People across the world have been turning to encrypted messaging, chat, and online communications tools as a way of protecting themselves from increasing levels of government surveillance and eavesdropping, and to keep themselves secure against cyber-criminal activity.
The idea that text-based communications and even voice messages can be scrambled through encryption and thus rendered inaccessible to prying eyes, is a comforting thought to many. But as we shall see, encrypted messaging isn’t a total solution itself. And the protective umbrella of encryption doesn’t always extend as far as people may think.
For many applications, encryption is only applied to data in transit. So the content of a message or data transmission exists in a readable or plain text state at the point of origin, or the place where it’s stored. The information is scrambled and unreadable as it passes from point to point across a network, or the internet. And when it reaches its destination, the message or communication is converted back to its original and readable form. This leaves the information in an unsecured state at both its origin and destination points.
End-to-end encryption extends protection to the endpoints of a communication by converting information to an unreadable state as soon as the transmission begins. And this is the condition in which it arrives at the destination. Data isn’t decrypted at the receiver’s end until their system gives the go-ahead for that to happen. To make this part of the process more secure, the encryption key required to scramble or decipher a communication is stored locally on each device.
So in theory, data transfers conducted via end-to-end encryption remain secure throughout their course. This is why the technique is at the heart of encrypted messaging systems.
Encrypted Messaging Systems
Email, text, chat, and even voice messaging apps with encryption applied to all stages of the information exchange process give users some assurance that their communications will remain free from casual eavesdropping, serious surveillance, interception, or hacking. In an age where digital privacy has become a prime concern, this explains why encrypted messaging systems have been gaining in adoption and popularity.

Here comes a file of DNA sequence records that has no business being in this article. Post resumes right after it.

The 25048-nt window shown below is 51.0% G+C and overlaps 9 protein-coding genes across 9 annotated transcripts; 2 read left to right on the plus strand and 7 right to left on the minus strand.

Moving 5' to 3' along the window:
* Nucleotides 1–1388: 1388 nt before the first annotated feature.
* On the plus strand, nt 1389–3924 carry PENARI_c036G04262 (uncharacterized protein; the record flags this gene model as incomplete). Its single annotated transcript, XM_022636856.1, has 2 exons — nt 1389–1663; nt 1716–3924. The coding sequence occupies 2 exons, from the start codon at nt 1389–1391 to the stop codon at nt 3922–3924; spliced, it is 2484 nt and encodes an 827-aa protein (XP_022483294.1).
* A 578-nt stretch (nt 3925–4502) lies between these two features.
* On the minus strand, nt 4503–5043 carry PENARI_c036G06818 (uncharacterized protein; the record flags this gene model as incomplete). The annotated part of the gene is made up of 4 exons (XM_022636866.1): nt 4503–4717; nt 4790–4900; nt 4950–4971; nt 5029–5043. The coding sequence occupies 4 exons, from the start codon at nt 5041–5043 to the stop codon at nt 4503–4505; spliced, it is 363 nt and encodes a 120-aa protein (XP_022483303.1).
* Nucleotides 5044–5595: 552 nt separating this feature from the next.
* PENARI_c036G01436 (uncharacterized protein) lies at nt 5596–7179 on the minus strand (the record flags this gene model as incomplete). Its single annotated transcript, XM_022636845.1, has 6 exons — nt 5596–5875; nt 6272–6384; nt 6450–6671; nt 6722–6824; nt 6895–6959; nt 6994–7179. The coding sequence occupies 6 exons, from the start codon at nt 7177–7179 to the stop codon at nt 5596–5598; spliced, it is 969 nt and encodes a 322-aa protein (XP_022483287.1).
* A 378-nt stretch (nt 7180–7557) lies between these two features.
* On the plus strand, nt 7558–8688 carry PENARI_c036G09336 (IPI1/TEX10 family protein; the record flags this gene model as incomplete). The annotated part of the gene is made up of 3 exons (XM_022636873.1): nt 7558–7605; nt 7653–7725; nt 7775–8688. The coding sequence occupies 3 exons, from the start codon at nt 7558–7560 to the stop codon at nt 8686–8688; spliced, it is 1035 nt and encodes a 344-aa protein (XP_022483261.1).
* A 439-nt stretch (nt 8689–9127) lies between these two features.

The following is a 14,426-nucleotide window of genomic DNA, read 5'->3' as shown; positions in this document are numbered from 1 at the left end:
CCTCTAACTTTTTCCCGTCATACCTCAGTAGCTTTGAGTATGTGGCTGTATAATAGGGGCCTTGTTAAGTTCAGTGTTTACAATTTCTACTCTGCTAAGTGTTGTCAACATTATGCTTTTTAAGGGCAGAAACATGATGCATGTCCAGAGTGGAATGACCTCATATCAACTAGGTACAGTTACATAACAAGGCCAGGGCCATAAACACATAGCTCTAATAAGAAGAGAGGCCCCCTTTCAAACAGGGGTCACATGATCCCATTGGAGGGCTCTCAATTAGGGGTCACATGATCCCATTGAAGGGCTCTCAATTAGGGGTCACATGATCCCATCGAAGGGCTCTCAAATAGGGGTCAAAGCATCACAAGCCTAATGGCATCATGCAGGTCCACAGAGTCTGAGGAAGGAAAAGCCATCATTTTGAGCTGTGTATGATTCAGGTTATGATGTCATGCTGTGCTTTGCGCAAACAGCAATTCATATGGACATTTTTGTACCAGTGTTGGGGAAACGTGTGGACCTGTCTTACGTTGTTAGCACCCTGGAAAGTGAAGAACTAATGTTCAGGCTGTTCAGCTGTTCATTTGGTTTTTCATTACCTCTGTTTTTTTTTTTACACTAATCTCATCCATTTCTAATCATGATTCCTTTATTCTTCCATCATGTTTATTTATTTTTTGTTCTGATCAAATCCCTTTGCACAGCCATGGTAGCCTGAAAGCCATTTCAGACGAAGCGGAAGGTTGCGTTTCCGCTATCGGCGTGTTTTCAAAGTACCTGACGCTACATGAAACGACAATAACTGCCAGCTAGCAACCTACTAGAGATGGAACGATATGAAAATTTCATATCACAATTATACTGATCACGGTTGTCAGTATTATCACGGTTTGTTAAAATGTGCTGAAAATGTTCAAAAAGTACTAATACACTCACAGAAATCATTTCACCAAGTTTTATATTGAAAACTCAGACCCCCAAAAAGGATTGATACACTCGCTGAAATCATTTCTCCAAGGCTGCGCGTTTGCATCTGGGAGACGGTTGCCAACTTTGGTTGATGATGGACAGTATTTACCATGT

There are currently systems available to cover a wide range of applications. But not every aspect of digital communication has embraced the encrypted messaging option.
Some mobile network carriers boast that SMS text messaging is encrypted under their service – but there’s usually less to this claim than meets the eye. If any encryption is applied to text messages at all (it’s an optional feature, and one not always enabled by the network carrier), this typically occurs only on the link between your phone and the nearest cell tower.
Since SMS encryption for mobile only extends as far as to cell towers, once a message reaches this point it will be decrypted before being sent on to the network carrier’s database. There, the information will be stored in an unencrypted and vulnerable state, awaiting further processing. And while it’s in storage, metadata concerning each message will also be archived by the mobile provider.
An exception to this is iMessage, the default texting app on iOS and Apple Macs, which uses end-to-end encryption on all communications between Apple devices.
Truly encrypted messaging systems will be encrypted end-to-end, so that even the service provider and its staff are unable to decipher what’s in your communications. Ideal solutions are “server-less” in that they won’t store user information anywhere, and are therefore safe from hacking, unavailable to third parties, and unable to satisfy requests for records lodged by government or law enforcement agencies.
At the mainstream level, popular platforms include the likes of Signal, Telegram, and Wickr. WhatsApp is a major encrypted messaging platform, but its association with Facebook (which purchased the brand in 2014) has rather tainted its reputation, of late.